The two articles are Bell et al., a systematic review and meta-analysis of adding Coronary Artery Calcium Score to a "traditional CV risk assessment' e.g. things like BP and cholesterol.   There is an op ed Gallo & Brown.  Note, the op ed banner title includes "PRIMUM NON NOCERE" (first do no harm), which is probably never a good sign in an article about your product.

I think the key point is summarized by Gallo & Brown.  Existing predictors have C statistic of .70 to .80, and CACS adds .03  (e.g. 0.73 to 0.83).   They find this unimpressive and give some reasons why.

Sources

BELL (Article) here

GALLO (Op Ed) here


Discussion

Usually, the popular statistic "area under the curve" is a hard way to show "added clinical value."  If the AUC of the standard of care is .75, and the AUC of your molecular test is .79, what does that mean for outcomes and care?   First, AUC is an abstract concept, and second, AUC (or ROC) assume binary tests without a middle ground, and are based on pure sensitivity (in 100 known patients) and pure specificity (in 100 negative patients), so base rates are hard to extrapolate.   AUC means very different things clinically if there are 10 patients per 20 tests given, or 5 patients per 100 tests given.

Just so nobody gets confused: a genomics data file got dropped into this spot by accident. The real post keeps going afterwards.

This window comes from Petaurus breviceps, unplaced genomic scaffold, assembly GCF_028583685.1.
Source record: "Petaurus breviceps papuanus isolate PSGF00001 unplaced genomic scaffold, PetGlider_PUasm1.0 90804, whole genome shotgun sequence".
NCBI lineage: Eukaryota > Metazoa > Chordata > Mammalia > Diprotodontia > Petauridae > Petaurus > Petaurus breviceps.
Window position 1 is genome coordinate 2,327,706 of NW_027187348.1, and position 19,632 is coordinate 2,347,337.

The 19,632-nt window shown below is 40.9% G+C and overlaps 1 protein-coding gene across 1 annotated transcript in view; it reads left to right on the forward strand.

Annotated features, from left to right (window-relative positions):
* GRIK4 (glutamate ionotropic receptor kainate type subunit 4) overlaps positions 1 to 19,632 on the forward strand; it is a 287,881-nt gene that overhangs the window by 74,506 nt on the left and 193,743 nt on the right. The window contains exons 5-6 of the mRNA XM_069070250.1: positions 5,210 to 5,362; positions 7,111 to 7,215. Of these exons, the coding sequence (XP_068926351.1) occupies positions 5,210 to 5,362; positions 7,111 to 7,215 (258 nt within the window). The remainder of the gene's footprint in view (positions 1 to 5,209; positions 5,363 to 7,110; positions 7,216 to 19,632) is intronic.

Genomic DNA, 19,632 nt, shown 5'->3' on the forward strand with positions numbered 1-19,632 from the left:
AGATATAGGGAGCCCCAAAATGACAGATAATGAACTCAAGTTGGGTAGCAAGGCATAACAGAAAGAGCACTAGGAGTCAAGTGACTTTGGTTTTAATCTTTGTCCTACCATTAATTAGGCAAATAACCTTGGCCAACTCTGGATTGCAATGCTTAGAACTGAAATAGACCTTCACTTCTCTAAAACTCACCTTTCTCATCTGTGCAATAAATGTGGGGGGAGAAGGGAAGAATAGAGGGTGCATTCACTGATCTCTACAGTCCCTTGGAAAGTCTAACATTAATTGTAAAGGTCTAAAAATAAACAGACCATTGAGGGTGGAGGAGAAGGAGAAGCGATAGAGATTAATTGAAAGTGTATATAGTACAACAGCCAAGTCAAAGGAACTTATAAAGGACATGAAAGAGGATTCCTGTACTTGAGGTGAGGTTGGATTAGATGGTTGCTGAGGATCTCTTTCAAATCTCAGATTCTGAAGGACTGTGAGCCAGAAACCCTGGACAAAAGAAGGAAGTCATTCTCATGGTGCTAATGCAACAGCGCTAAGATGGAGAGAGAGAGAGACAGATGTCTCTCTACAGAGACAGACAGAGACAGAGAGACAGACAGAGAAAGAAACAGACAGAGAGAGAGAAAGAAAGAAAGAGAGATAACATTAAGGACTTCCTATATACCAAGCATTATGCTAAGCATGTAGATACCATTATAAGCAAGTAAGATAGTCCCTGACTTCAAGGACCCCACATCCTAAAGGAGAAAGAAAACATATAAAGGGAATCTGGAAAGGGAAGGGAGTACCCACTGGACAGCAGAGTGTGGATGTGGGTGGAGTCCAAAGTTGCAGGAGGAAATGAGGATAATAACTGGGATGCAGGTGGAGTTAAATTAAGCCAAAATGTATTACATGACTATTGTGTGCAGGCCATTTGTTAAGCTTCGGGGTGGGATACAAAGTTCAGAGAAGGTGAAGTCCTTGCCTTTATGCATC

Usually it's better to translate to terms like "Current standard has 20 false positives per 100 patients, but our test cuts that in half.  This means 10 less patients per 100 get a needless biopsy." 

Friday, April 22, 2022

Very Brief Blog: CMS Publishes Notice, Annual Lab Pricing Meeting

CMS holds public meetings each summer for pricing new lab codes.

CMS has published the announcement for this year's annual public meeting, "For CY2023 Codes," which will be June 23, 2023.  See 87 Fed Reg 22897, April 18, 2022, here:

https://www.govinfo.gov/content/pkg/FR-2022-04-18/pdf/2022-08259.pdf

CMS will publish the code list about 30 days before the meeting.  In past years, new codes approved at the early May 2022 AMA CPT meeting are included in the June CMS meeting.  Also, the meeting "rolls up" and includes all PLA codes from the prior 3  quarters, meaning PLA codes applied-for on July 1, 2021 or later.

Presentations: June 2

Presentations must be submitted by June 2.  

Expert Panel: July 18-19

The Medicare Advisory Panel (of about 12 experts) will meet on July 18-19, 2022.  It has its own announcement, at 87 FR 22895, here:

https://www.govinfo.gov/content/pkg/FR-2022-04-18/pdf/2022-08253.pdf